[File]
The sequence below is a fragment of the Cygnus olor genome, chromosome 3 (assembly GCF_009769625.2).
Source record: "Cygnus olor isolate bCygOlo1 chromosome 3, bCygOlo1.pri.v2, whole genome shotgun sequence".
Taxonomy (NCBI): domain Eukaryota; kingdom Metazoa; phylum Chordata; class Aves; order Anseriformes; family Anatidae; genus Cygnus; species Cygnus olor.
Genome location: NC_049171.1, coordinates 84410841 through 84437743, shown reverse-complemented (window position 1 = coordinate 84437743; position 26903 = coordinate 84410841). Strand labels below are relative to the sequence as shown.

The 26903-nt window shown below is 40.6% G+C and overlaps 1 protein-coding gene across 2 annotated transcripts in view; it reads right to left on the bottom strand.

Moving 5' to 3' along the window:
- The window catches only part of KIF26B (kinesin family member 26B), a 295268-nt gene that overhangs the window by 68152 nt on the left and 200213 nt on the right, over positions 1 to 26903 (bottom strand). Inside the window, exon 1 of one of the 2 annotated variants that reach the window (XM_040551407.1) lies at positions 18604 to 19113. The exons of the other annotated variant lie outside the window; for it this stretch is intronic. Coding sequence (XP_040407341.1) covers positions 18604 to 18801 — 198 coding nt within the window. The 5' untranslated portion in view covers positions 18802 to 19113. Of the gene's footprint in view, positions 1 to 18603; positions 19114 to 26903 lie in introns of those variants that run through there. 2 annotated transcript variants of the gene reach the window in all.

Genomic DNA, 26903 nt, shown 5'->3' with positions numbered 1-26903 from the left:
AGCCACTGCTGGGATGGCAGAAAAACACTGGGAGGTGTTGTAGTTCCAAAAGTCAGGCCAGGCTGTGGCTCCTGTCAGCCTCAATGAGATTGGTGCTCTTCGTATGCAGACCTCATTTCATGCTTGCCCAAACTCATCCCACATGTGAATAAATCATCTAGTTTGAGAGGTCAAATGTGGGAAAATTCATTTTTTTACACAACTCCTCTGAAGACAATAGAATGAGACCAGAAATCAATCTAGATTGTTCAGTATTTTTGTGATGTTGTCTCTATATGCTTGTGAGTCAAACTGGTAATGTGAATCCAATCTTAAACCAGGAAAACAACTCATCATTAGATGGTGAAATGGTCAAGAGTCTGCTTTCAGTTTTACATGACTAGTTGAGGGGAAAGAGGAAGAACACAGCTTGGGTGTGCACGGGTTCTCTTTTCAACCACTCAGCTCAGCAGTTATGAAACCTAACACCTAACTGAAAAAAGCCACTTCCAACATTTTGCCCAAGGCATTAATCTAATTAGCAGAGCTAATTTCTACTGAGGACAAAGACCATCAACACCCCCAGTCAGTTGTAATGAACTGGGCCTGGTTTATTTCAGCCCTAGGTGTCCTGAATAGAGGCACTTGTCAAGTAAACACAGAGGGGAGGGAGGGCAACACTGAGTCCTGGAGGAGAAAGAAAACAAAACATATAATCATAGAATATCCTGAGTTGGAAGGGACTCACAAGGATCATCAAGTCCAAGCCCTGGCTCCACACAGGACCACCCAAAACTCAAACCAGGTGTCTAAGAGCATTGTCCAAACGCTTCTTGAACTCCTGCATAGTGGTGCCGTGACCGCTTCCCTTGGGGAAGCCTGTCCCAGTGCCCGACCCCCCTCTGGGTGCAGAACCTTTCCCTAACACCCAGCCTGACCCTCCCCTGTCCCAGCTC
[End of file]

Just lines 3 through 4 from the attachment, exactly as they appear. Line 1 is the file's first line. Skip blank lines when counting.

Taxonomy (NCBI): domain Eukaryota; kingdom Metazoa; phylum Chordata; class Aves; order Anseriformes; family Anatidae; genus Cygnus; species Cygnus olor.
Genome location: NC_049171.1, coordinates 84410841 through 84437743, shown reverse-complemented (window position 1 = coordinate 84437743; position 26903 = coordinate 84410841). Strand labels below are relative to the sequence as shown.